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A Protocol for Silver Staining Ion Transport Epithelia of Whole Animals and Excised Organs

  • Charles W. Holliday (a1)

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Those of us who study the structure and physiological function of ion transport cells in animals or their excised organs (gills, for example) are always interested in “quick and dirty” screening methods to identify ion transport epithelia. Having identified epithelial areas rich in putative “ionocytes”, we are also interested in looking at the mix of non-transport cells and “ionocytes” in the tissue. The so-called “silver staining” method can satisfy both of these desiderata quickly and easily.

Silver staining selectively blackens areas of the organism's body surface which are very permeable to chloride and/or silver ions; such areas are often the sites of ion transport epithelia (Croghan, 1958; Holliday, et al., 1990; Kikuchi & Shirashi, 1997).

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References

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Barra, J.-A., Pequeux, A. and Humbert, W. (1983). A morphological study on gills of a crab acclimated to fresh water. Tissue & Cell 15:583596.
Croghan, P.C. (1958). The mechanism of osmotic regulation in Artemia salina (L); the physiology of the branchiae. Journal of Experimental Biology. 35: 234242.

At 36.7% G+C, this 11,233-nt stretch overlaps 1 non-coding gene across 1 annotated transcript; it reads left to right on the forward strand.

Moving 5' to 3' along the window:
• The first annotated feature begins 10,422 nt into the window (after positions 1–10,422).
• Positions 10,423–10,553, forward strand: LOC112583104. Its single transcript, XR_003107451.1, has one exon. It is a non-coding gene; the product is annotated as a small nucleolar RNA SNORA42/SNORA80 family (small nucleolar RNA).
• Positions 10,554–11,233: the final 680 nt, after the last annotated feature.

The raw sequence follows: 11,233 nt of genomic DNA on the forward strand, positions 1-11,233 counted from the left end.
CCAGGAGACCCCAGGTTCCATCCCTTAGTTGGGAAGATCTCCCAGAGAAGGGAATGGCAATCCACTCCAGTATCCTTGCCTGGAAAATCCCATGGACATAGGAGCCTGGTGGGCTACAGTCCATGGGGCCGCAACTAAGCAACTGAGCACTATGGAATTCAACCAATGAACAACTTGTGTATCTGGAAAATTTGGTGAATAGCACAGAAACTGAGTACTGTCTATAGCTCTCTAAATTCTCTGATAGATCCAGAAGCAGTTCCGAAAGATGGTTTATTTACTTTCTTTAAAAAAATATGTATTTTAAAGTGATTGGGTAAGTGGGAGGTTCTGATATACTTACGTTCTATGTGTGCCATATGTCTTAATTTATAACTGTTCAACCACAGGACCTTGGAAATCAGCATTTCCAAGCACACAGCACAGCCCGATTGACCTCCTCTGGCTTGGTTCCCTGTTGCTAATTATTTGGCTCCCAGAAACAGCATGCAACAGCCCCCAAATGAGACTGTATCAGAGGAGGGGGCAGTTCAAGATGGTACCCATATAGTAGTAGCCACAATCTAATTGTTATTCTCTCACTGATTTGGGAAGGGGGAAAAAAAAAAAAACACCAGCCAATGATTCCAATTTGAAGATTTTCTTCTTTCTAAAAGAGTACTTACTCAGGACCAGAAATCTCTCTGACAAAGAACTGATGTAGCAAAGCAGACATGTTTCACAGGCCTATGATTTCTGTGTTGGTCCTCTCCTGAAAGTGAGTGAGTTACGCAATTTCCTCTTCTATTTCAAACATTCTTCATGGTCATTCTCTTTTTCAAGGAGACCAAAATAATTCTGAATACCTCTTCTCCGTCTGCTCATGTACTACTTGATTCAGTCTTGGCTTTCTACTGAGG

Holliday, C.W., (1988). Branchial Na, K-ATPase and osmoregulation in the isopod, Idotea woesnesenskii . Journal of Experimental Biology 136: 259272.
Holliday, C.W., Roye, D.B. and Roer, R.D. (1990). Salinity-induced changes in branchial Na, K-ATPase activity and transepithelial potential difference in the brine shrimp Artemia salina. Journal of Experimental Biology 151:279296, 1990.
Kikuchi, S., and Shiraishi, K. (1997). Infrastructure and ion permeability of the two types of epithelial cell arranged alternately in the gill of the fresh water branchiopod Caenestheriella gifuensis (Crustacea). Zoomorphology 117:53-6

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A Protocol for Silver Staining Ion Transport Epithelia of Whole Animals and Excised Organs

  • Charles W. Holliday (a1)

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